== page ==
Wednesday, November 25, 2009

My First Strike - Picket Lines and the Public Sector

Today was a red-letter day for me as I went on strike for the first time in my life. I spent the day on or around the picket lines at Dungarvan Community Hospital which was our designated local workplace for picket duty and it was an absolutely filthy day weather-wise. It was cold and windy and rained from about 11 o'clock onwards.

The strike was the culmination of a joint effort by all the Trade Unions in the Irish Congress of Trade Unions (ICTU) to galvanise the public sector against the government's unfair targeting and villifying of the civil and public sector workers in the current recession. It was not an impulsive or petulant action - rather it was the result of frustration at the intransigence of the government to listen to or engage with the Union leadership in any serious negotiations on proposals to cut pay again in the coming budget.

We are prepared to do our patriotic duty as Brian Lenihan called it last year in his Budget speech but we are not prepared to be sitting ducks for slash and burn cuts and back-door hatchet jobs on our pay, while the banks are being bailed out and many of the self-same bankers that bankrupted the country (apt word that) are wondering how soon they can bring back their bonus payments and lift the cap the government imposed on their CEOs. €500,000 was the cap set just in case any of you were wondering how heartless it was to expect a bank CEO to survive on a pittance pay cut - now that's down from the €2.9 million that the (former) head of Bank of Ireland was paid last year and his response at being asked whether he was taking a pay cut last year was to say that he too would be earning less than €2 million this year! A joke that spectacularly backfired as the opprobrium of a nation poured down on his hapless head and he slinked out the door - followed by a fat pension. That's falling on your sword Irish business style while the nurses, gardai (police), civil and public servants are getting unilateral levies of approx. 7.5% imposed on their pensions and mileage pay cut by 25% without any consultation last May. So that's the background to today's day of action and strike.

I am the local representative for the INO (Irish Nurses' Organisation) Public Health Nurses and I ended up organising things for our members in the Waterford area. This was mainly communicating and liaising with everyone and ensuring that everyone knew what to do, as well as finalising picket duty rosters. This meant everyone was expected to do a two-hour stint on picket duty and they had to sign in as well, so that the union will know who participated. There is a strong moral obligation on members to fulfil their role as union members by taking an active role in a strike or any industrial action and thankfully most INO members recognise that and showed up and did their patriotic duty today.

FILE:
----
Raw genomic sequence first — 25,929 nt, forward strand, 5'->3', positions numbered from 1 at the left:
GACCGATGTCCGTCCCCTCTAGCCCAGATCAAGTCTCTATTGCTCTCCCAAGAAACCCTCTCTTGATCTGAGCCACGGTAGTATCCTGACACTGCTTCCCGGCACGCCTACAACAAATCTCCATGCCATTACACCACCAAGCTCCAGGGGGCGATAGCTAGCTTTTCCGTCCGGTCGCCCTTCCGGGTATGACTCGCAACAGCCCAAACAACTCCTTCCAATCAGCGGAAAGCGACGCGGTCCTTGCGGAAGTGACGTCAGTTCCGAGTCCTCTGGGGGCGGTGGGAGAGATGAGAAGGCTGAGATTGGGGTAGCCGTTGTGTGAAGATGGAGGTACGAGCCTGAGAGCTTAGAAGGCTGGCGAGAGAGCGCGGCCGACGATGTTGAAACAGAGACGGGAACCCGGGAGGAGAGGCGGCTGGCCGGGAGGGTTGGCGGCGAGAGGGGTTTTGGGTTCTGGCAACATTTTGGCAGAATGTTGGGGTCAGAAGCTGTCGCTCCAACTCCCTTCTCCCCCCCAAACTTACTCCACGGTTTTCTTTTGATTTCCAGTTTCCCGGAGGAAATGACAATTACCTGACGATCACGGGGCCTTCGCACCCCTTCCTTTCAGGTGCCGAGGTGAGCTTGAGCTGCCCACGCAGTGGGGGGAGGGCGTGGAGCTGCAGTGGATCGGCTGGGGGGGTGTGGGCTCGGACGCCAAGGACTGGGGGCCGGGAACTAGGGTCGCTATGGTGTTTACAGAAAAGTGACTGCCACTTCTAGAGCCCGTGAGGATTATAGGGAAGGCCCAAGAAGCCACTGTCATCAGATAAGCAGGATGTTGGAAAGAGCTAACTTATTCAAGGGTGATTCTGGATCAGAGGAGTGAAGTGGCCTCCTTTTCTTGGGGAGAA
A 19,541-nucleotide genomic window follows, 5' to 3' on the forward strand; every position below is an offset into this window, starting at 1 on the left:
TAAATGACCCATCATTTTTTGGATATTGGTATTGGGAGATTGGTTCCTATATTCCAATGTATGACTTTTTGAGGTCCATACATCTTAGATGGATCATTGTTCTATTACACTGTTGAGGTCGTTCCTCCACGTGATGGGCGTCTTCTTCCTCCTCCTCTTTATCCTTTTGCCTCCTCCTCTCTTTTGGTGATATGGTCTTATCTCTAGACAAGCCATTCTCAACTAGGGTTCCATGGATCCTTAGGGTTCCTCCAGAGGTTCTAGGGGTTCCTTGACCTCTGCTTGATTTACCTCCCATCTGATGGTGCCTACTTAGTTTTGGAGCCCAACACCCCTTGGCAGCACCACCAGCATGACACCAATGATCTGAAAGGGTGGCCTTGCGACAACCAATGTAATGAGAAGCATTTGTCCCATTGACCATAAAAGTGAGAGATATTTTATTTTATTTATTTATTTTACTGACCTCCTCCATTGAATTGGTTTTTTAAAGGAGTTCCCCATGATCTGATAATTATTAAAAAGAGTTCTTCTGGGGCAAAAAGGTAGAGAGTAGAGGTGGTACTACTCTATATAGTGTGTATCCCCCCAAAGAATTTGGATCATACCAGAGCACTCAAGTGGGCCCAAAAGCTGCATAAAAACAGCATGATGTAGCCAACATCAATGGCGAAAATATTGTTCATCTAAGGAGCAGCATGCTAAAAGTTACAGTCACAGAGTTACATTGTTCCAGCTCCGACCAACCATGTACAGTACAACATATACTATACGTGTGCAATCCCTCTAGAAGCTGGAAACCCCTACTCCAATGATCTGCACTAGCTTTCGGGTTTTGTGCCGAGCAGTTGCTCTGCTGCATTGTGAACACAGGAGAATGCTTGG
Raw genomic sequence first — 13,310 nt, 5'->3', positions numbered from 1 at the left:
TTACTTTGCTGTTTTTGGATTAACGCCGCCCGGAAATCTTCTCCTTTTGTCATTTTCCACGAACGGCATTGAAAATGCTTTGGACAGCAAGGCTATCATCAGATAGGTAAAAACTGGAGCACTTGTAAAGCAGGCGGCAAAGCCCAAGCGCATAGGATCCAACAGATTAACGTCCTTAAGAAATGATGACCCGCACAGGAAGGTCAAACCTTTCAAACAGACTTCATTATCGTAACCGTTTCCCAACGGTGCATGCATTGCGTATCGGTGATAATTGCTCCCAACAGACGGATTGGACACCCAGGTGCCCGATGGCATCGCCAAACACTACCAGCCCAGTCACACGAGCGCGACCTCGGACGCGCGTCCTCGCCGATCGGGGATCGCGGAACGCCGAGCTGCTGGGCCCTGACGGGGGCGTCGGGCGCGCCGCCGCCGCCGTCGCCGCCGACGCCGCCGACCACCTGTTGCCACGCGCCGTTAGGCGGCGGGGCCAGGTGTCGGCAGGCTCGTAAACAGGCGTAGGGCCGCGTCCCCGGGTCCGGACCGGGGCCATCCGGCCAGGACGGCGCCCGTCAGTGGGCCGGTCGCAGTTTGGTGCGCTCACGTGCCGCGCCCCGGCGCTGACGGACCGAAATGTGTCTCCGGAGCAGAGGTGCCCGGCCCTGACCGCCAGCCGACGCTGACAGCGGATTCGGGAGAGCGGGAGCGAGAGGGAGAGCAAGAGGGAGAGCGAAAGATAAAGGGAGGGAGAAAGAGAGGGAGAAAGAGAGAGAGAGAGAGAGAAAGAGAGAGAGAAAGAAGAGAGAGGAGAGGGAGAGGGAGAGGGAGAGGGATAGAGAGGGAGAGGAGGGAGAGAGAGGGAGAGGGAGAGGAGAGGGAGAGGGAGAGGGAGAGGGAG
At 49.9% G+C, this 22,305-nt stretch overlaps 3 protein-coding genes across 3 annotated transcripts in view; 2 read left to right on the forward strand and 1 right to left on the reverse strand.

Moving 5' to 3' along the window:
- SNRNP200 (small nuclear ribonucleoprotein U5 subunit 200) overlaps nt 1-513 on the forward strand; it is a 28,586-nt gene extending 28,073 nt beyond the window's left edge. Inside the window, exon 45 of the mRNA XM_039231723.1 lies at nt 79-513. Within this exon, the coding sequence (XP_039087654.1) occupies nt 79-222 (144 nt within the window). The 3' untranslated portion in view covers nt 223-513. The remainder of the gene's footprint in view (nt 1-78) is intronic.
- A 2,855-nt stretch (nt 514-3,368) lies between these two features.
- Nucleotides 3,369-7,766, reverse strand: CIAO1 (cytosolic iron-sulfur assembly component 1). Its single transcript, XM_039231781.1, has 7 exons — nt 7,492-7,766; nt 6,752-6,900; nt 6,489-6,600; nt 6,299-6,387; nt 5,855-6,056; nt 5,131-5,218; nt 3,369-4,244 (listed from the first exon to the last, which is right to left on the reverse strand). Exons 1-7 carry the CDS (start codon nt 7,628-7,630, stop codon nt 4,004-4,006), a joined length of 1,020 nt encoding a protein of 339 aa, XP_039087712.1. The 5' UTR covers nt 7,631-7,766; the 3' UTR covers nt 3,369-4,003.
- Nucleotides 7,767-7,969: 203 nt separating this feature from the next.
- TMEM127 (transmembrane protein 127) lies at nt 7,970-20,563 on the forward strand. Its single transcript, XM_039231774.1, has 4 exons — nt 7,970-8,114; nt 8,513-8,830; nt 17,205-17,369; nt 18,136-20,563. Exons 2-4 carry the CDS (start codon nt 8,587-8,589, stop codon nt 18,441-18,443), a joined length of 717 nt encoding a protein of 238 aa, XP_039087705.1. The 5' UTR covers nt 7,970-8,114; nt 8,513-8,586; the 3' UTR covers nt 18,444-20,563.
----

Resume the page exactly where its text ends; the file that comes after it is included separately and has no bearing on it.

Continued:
There is a real sense of grievance at the treatment and perception of the public sector that is promulgated by the right-wing media and by the government which will lead to further unrest and probably more strike days. There is a real divide and rule approach pitting the public and private sector against each other which is detrimental to both, and yet it is very hard to stay silent in the face of such vilification. Many in the private sector are of the opinion that we should be grateful to have a job and perceived job security and put up or shut up.

As someone who worked in both the private and public sector I can appreciate some of the frustration of those poorly paid private sector workers who are now in very vulnerable situations and at risk of losing their jobs but the country needs solidarity not division right now - the vitriol towards the public sector is unfairly tarring everyone with the same brush - we accept the need for restraint in public spending and that's why we can't understand why there isn't a higher tax band for high earners as proposed last year by Labour, and why the TDs (MPs) are able to draw down their pension after 10 years services while we wait 30-40 years to retire on a half salary, or why the low paid are always being expected to contribute disproportionately. Mary Harney told people to shop around - now when they go to Newry and other Northern Ireland towns to shop they are accused of economic treason by spending their money outside the state!

This will go on - but for now I am stopping. We may be back on the pickets on December 3rd if the Union-Government talks are stonewalled.


Ann said...

I was a civil servant in Ireland back in the day, and also a union representative for my area. Hopefully your voices will be heard, but I fear they will fall on deaf ears. Funny how the only voices heard are the suits, in Ireland and the US. The ones responsible for this mess! In the meantime, I hope you have warmed up. A

Niamh Griffin said...

Hmmm, normally when someone does something for the first time I would offer congratulations but maybe not in this case! I agree with you that public and private sector workers shouldn't 'turn on each other' as seems to be happening; it doesnt solve anything...just ruins friendships as I've seen a few times now over the last few weeks. Very sad.

Rudee said...

And the rich keep getting richer. It's the same despicable story here. Most nurses are not unionized in the US, but I don't think it would make much of a difference. Unions don't have the power here that they used to.

Although I've not had a traditional pay cut, and indeed, I've had a raise, I've also had to give up two paid days off. That's a tongue-in-cheek raise that I got. In the meantime, the CEO of our parent organization earns 2.5 million dollars a year. I wonder how much vacation time he gave up. Probably none.

Keep fighting--it is worthwhile to stick up for your rights.